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You do need a muggins on the ground and nearby. Oooh that's me! :D If it is possible to make a truly automated system without a nearby muggins I can tell you this much: none of my lot has managed it! 

Olly

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Posted (edited)

Hey, why not an alternative??

Have a lovely weeks holiday in the South of France and get to use some neat scopes. I went to Olly's place and the images I got were the best I have ever done. I put them on Astrobin and one of them got Image of the Day. And no problems with the equipment or imaging as Olly is there. Great imaging, great food and yes we managed to do the tourist as well. Sorry if I infringed any rules but it was fun....

Edited by George 47
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Posted (edited)
9 hours ago, George 47 said:

Hey, why not an alternative??

Have a lovely weeks holiday in the South of France and get to use some neat scopes. I went to Olly's place and the images I got were the best I have ever done. I put them on Astrobin and one of them got Image of the Day. And no problems with the equipment or imaging as Olly is there. Great imaging, great food and yes we managed to do the tourist as well. Sorry if I infringed any rules but it was fun....

Yes thought of that....Im off to La Palma during the new moon in May :wink2: just getting a portable setup together for the trip..... 

Edited by peter shah

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I think on remote stuff as a bonus to my own setup, I certainly cannot afford to setup my own remote system, this is the next best thing.

I'm a member of Deep Sky West, the widefield setup and have gigabytes of data from this 7500feet dark sky site in New Mexico.

Also joined Paddy's ITU in Spain but he has had a few hicups with getting stuff going and a few trips were needed to sort it out.
Hopefully it looks like it's about to take off as the weather even in Spain has been bad.
Paddy has some serious hardware down in Spain and I don't see any problem in taking advantage of it.
 

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3 hours ago, wxsatuser said:

Paddy has some serious hardware down in Spain and I don't see any problem in taking advantage of it.

Yup, with you on that thought!

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On 3/13/2018 at 21:37, Tim said:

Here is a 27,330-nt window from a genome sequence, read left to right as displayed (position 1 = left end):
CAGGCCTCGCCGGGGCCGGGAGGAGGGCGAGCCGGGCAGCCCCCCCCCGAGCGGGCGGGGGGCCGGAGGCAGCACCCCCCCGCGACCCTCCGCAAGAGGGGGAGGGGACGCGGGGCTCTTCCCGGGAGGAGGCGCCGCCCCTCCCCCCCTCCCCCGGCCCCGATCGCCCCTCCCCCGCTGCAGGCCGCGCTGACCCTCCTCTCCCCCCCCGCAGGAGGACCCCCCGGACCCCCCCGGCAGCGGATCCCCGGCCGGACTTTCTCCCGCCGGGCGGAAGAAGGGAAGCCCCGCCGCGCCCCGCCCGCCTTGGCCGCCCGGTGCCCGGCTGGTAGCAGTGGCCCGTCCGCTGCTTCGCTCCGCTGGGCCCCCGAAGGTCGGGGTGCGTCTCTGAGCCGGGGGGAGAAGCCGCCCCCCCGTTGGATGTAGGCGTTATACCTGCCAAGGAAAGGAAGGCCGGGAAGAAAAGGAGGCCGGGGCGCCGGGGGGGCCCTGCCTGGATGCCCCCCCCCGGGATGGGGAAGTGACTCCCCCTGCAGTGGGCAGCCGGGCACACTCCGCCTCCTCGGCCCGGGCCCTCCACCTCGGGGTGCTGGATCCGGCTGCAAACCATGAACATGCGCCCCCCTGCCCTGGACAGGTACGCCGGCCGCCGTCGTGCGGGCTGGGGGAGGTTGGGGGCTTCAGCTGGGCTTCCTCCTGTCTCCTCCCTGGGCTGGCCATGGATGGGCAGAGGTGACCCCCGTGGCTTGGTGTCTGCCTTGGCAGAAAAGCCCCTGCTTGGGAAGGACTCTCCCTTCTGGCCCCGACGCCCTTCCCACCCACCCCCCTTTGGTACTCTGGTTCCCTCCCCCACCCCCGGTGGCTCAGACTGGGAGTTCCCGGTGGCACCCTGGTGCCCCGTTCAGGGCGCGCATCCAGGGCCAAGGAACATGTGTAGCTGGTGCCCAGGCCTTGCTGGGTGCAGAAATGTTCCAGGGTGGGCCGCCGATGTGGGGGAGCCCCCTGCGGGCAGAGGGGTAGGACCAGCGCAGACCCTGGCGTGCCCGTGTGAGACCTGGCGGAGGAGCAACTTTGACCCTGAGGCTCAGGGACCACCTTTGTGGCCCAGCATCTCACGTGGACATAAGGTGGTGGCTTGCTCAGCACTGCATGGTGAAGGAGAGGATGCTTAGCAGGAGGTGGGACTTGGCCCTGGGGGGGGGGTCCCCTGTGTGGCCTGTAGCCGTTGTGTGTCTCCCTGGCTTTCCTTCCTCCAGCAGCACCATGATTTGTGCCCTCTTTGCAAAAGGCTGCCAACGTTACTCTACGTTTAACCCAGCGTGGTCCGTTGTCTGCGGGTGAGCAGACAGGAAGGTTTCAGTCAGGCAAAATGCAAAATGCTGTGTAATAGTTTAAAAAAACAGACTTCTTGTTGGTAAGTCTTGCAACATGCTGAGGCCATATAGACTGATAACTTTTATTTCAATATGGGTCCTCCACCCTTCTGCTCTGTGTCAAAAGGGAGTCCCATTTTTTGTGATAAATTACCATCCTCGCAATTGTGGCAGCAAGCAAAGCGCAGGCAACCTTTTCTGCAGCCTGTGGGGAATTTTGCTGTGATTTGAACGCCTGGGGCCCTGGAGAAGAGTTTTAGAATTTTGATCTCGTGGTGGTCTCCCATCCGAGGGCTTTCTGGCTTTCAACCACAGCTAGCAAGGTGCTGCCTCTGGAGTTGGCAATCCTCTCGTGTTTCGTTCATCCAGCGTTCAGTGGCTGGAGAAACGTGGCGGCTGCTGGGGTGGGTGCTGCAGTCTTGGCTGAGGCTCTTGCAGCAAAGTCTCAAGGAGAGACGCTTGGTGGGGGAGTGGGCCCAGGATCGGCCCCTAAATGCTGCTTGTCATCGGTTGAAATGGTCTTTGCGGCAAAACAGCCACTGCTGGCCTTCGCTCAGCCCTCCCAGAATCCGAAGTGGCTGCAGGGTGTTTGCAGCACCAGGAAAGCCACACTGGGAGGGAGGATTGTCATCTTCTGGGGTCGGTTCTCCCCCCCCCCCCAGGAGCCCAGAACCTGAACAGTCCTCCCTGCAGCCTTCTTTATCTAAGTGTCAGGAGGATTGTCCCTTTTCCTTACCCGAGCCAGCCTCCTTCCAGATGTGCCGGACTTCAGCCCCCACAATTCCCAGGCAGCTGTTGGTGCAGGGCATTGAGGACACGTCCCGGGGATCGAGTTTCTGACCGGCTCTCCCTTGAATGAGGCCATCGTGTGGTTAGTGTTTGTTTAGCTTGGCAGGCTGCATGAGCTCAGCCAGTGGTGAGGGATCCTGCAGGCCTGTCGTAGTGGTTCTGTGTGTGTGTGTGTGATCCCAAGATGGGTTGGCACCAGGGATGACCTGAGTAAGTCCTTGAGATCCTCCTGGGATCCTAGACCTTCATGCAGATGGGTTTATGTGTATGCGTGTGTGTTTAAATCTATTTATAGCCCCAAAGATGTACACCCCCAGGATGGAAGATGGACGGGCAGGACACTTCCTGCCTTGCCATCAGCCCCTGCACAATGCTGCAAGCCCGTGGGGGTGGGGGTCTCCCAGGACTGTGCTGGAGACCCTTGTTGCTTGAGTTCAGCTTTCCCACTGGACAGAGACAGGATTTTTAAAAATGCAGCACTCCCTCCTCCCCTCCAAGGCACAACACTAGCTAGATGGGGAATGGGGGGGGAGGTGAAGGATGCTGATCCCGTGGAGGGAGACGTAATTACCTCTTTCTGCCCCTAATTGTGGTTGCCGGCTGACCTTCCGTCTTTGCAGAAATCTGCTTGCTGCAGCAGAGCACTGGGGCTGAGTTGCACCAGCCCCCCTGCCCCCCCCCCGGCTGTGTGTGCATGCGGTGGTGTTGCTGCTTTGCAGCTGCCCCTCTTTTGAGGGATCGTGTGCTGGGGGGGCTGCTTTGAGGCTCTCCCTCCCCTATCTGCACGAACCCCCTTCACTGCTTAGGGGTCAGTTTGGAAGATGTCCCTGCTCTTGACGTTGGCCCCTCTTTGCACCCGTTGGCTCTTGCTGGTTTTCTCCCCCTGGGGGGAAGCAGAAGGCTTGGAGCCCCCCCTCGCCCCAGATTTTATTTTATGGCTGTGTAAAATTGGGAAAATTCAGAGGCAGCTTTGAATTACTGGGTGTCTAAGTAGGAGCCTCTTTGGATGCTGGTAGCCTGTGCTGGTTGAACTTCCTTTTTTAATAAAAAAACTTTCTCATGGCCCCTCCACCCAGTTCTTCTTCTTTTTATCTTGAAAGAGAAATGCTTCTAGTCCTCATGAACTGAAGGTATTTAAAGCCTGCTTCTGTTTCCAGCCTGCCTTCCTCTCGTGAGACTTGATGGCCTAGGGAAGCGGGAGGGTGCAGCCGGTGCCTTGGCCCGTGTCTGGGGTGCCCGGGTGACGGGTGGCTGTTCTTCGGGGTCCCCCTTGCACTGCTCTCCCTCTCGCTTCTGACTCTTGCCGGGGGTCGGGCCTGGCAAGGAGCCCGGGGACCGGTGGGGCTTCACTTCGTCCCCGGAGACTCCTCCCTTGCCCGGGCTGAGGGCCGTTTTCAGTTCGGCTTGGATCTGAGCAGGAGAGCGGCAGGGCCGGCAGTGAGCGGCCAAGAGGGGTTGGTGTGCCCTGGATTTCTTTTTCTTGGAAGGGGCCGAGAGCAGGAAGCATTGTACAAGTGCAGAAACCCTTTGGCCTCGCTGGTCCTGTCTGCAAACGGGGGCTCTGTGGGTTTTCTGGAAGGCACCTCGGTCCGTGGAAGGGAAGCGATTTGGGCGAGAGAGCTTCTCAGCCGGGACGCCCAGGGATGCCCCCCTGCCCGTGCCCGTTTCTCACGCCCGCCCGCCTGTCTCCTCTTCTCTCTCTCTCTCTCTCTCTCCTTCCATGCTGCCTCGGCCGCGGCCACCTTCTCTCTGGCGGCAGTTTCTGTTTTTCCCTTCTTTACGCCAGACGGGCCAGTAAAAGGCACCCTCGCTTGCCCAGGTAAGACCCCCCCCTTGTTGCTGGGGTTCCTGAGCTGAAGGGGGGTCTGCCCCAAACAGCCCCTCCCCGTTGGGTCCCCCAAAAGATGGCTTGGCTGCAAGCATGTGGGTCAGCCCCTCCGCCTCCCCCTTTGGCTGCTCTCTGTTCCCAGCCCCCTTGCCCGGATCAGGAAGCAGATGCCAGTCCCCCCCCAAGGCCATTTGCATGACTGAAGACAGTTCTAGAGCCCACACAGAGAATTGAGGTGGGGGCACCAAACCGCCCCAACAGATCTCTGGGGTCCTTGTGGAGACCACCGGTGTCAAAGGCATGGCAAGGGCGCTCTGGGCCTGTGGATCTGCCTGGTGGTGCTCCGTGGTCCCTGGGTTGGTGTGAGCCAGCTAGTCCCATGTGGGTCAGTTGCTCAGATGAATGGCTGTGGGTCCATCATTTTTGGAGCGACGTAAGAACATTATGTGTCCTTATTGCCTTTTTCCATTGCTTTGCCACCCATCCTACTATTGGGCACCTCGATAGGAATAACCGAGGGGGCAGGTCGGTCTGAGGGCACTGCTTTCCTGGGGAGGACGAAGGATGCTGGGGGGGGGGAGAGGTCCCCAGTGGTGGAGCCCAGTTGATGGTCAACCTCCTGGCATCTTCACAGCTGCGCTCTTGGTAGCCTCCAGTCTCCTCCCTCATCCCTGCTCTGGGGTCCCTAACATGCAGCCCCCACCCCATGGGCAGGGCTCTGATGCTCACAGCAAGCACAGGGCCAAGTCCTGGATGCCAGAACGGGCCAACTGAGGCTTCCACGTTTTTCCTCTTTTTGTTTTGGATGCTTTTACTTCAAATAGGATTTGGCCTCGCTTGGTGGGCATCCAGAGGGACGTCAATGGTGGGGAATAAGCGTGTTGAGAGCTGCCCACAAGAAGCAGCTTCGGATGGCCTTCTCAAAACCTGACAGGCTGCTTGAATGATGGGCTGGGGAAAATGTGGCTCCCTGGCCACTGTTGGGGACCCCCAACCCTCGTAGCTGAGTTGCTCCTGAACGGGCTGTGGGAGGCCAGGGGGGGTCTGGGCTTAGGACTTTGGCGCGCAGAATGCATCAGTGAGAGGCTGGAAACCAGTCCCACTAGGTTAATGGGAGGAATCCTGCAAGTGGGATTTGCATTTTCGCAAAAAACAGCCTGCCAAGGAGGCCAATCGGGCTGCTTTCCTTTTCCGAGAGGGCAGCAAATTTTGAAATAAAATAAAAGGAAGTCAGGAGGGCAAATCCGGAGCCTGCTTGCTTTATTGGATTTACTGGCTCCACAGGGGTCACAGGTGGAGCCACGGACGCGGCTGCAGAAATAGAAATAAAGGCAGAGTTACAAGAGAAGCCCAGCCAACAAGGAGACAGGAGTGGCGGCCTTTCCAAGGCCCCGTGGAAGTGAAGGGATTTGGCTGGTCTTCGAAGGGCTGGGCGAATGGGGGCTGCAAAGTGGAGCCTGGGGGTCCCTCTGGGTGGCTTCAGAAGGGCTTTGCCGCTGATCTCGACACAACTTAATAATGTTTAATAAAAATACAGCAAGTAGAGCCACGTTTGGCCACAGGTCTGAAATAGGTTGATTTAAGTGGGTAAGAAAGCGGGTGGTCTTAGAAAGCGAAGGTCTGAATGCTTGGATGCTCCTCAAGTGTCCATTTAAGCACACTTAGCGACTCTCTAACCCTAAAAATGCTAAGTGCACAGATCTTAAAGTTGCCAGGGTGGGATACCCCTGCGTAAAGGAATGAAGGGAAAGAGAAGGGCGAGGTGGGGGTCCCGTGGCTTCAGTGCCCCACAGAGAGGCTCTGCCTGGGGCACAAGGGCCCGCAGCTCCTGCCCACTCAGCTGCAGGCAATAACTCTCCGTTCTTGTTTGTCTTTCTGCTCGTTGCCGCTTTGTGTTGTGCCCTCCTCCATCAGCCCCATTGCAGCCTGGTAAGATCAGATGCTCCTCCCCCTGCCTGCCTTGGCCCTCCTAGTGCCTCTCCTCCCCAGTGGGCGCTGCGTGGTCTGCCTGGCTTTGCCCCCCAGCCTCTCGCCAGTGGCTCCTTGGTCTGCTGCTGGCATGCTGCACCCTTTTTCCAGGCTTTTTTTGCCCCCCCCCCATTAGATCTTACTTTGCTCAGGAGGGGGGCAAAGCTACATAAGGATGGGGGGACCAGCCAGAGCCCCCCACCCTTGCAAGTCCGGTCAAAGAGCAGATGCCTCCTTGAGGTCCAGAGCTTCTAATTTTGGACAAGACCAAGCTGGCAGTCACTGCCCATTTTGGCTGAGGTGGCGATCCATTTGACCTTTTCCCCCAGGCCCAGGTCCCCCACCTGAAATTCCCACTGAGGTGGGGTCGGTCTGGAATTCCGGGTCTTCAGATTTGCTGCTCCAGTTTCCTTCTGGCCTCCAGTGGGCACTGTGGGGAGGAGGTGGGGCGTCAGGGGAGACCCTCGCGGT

holds no appeal

 

On 3/14/2018 at 15:58, Allinthehead said:

I'd have no interest in just downloading data and processing

It is a matter of perspective an objective for me.  I still have my UK scopes as well as those in Spain - the masochistic side of me still enjoys getting a scope up and working but I made a decision I wanted to become a better processor.  As with most hobbies practice, repetition and gradual improvement was the process required.  Under UK skies this was not going to happen, I was seriously hampered and without a change, this would have always been the case. Not to mention having high value equipment I very rarely used!!

I then thought about the challenge and realised a remote set up with a more consistent supply of data was the only way forward. Any further comment would fall into advertising I suspect, suffice to say the 'rest of it' came about as I thought if a was doing why not provide others with the chance to share that opportunity. 

With the practice under my belt I now feel capable of doing the data I do collect justice.  For me, the final product is what I enjoy, the creation of what I hope is a good image.  I needed the consistent data as a pre-requisite and set on a course to provide a framework that could provide.  

I don't expect this will appeal to everyone and that is to be expected in a hobby with so much diversity, I have no bias to what people prefer and enjoy all aspects of the hobby.  If you chose any service that is 'not your backyard' then you will have typically done so for a purpose, be it a target you can't get from home or for a more regular supply of data.   I don't think we have one customer who is still not actively practising with there own gear. People subscribe as a supplement for various reason including adding to their local work or a means to have better or more frequent data, occasionally better skies will help resolve targets that can't easily be imaged.